South Africa’s Durban still recovering from deadly floods

DURBAN, South Africa (AP) — Grief-stricken South Africans are still searching for family members swept away by last week’s floods in which 435 people died and more than 40,000 were made homeless in the coastal city of Durban and the surrounding KwaZulu-Natal province.

The South African army has deployed 10,000 troops to help find those missing, rebuild roads, bridges and utilities, and distribute emergency aid to families made destitute by the deluge. The government has...

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DURBAN, South Africa (AP) — Grief-stricken South Africans are still searching for family members swept away by last week’s floods in which 435 people died and more than 40,000 were made homeless in the coastal city of Durban and the surrounding KwaZulu-Natal province.

The South African army has deployed 10,000 troops to help find those missing, rebuild roads, bridges and utilities, and distribute emergency aid to families made destitute by the deluge. The government has allocated $67 million in relief aid for affected families.

Families grimly persist in searches to find the bodies of their loved ones.

Joseph Nkosi, 56, of Inanda township, spends his days with neighbors searching through a debris-laden river stream for the body of his 15-year-old daughter, Ntombenhle, last seen trying to cross a low-lying bridge when the waters carried her away.

“I am heartbroken,” Nkosi told The Associated Press. “What I am hoping for now is just to find her body. I have already accepted that she is no more. All I am holding on to is her school tie which we found in this river stream.”

In a nearby neighborhood, Apollo Mdladla, 47, said he and his young daughter are struggling to cope with the deaths of 10 members of a neighboring family. A mother, her children and grandchildren all died when the floods swept away their home.

“We still have trauma. Those children used to play with my own child. Now she asks, ‘Where is Manelisa? Where is Lulu?’ I had to be honest and tell her that they have died, because she can see that they are no longer here,” said Mdladla as rescue teams searched for bodies in the pile of flotsam in his backyard.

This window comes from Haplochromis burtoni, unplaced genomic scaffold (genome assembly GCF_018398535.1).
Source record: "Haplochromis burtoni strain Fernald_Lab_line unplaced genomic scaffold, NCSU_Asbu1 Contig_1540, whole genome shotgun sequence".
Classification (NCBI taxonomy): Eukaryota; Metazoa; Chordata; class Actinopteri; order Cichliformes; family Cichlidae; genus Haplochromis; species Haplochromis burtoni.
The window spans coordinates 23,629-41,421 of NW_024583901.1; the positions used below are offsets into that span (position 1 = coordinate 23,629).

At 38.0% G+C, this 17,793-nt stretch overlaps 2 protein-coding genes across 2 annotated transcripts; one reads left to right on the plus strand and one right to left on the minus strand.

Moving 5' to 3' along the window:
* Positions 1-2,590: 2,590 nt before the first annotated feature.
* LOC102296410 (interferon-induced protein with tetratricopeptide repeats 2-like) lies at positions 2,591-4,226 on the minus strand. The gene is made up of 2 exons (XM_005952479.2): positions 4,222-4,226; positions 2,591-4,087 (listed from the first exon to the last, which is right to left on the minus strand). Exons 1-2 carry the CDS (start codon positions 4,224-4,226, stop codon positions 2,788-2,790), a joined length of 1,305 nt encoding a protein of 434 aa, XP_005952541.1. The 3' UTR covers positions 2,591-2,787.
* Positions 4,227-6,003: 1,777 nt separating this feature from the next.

Five bodies of the family have been found, but the other five are still missing, he said.

The largest number of deaths and homes destroyed occurred in Durban’s low-lying poor neighborhoods, where families built homes on open, unsafe ground. But middle-class and affluent neighborhoods were also hit when mudslides crushed homes built on hillsides.

Schools, churches and community halls have become shelters for thousands of displaced families and most of those centers lack electricity or clean water.

“The city remains in crisis 10 days after the storm, and it is now primarily a crisis of water and sanitation provision — to hospitals, clinics and communities. Failure to get this right could spell a deepening health crisis, characterized by water-borne disease,” said Mani Thandrayen, medical team leader for Doctors Without Borders in Durban. The organization is supporting four shelters with food, water, cookware, blankets, mattresses and other basic items, he said.

Even many homes still standing must be evacuated because they are now unstable and may soon collapse, said South African National Defence Force spokesman Brigadier General Andries Mokoena Mahapa.

“What we have said from day one is that those people need to be moved out. We need to shelter them at a temporary shelter while we are trying to find alternative accommodation,” he said. “We cannot repair them because any moment from now, those houses will fall off,” said Mahapa.

Flood damage to roads and bridges is estimated at $373 million, schools at $26 million and health clinics at $12 million, according to officials.

Lack of maintenance of Durban’s drainage systems worsened the floods in Durban, according to Jeff Smithers, director of the Center for Water Resources Research at the University of KwaZulu-Natal. He’s called for an improvement in early warning systems to respond to such disasters.

“What has exacerbated the situation is the lack of maintenance,” which allowed drainage systems to become blocked by trash, he said. “But even in the perfect scenario we would have had some flooding.”

Still shaken by the floods, Sandile Cele, 23, surveyed the scene of wreckage from his family’s home on a small hill in Inanda. He used to look through a steel-framed window, but now an entire wall of the dining room is missing, torn away by the surging waters.

“My mother was trying to sweep away the water that had entered the house, but we soon heard part of the house collapsing and we ran to our neighbor’s house,” he said.

The family watched helplessly as the floods shattered windows, tore down walls and ripped off roofs from their two houses.

“We’ve lost so much. We had recently completed building the second house with the money that my mother received when my father passed away,” said Cele. “What we are desperate for is a home, a proper house where we can live and feel safe.”

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